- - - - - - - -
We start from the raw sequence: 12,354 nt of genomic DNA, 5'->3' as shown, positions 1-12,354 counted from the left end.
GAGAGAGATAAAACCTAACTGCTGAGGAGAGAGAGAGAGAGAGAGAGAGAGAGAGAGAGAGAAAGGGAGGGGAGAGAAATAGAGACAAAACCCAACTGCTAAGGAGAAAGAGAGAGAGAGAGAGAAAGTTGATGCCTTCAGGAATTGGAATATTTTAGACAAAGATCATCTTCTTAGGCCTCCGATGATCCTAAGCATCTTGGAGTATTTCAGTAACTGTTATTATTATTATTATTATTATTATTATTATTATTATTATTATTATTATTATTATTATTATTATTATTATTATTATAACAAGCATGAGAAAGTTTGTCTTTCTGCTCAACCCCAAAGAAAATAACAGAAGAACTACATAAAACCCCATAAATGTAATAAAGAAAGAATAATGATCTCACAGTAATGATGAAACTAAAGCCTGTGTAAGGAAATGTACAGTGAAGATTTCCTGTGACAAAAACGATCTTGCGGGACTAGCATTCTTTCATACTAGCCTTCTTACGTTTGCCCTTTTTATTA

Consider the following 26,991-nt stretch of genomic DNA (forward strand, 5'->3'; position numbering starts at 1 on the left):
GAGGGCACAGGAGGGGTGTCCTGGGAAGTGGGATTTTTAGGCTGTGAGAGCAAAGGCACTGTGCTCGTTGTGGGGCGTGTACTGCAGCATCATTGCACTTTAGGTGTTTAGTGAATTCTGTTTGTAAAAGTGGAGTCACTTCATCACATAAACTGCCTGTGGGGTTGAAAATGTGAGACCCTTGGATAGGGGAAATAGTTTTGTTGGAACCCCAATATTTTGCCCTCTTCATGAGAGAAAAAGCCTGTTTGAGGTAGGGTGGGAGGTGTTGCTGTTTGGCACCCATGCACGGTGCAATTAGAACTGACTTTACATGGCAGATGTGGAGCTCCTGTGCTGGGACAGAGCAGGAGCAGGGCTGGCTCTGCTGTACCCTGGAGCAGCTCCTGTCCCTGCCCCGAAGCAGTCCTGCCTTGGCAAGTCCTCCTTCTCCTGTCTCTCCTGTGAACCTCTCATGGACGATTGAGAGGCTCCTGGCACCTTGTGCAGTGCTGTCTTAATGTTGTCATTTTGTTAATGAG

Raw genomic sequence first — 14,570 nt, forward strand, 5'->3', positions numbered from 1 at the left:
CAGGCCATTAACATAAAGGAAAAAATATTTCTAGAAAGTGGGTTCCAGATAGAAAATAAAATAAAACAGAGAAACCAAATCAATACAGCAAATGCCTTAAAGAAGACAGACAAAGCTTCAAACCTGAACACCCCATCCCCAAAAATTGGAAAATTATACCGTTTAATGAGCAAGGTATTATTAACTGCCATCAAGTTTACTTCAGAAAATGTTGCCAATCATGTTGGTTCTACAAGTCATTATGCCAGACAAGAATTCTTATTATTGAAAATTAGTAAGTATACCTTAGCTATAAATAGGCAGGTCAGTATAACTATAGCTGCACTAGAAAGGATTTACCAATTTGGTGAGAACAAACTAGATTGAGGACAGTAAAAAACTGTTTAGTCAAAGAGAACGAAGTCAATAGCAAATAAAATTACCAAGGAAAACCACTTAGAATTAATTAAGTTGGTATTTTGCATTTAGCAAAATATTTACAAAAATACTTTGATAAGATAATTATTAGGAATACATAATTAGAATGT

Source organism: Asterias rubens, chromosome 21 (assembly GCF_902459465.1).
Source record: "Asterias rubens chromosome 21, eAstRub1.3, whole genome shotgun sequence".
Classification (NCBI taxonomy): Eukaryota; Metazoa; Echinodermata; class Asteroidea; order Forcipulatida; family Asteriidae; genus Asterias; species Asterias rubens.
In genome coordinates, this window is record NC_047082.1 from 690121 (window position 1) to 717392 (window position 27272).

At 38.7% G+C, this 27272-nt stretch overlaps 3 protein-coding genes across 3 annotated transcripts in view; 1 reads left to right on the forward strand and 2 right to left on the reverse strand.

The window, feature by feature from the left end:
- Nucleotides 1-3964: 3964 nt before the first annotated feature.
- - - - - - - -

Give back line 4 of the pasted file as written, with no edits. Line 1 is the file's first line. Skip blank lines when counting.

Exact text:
GAGGGCACAGGAGGGGTGTCCTGGGAAGTGGGATTTTTAGGCTGTGAGAGCAAAGGCACTGTGCTCGTTGTGGGGCGTGTACTGCAGCATCATTGCACTTTAGGTGTTTAGTGAATTCTGTTTGTAAAAGTGGAGTCACTTCATCACATAAACTGCCTGTGGGGTTGAAAATGTGAGACCCTTGGATAGGGGAAATAGTTTTGTTGGAACCCCAATATTTTGCCCTCTTCATGAGAGAAAAAGCCTGTTTGAGGTAGGGTGGGAGGTGTTGCTGTTTGGCACCCATGCACGGTGCAATTAGAACTGACTTTACATGGCAGATGTGGAGCTCCTGTGCTGGGACAGAGCAGGAGCAGGGCTGGCTCTGCTGTACCCTGGAGCAGCTCCTGTCCCTGCCCCGAAGCAGTCCTGCCTTGGCAAGTCCTCCTTCTCCTGTCTCTCCTGTGAACCTCTCATGGACGATTGAGAGGCTCCTGGCACCTTGTGCAGTGCTGTCTTAATGTTGTCATTTTGTTAATGAG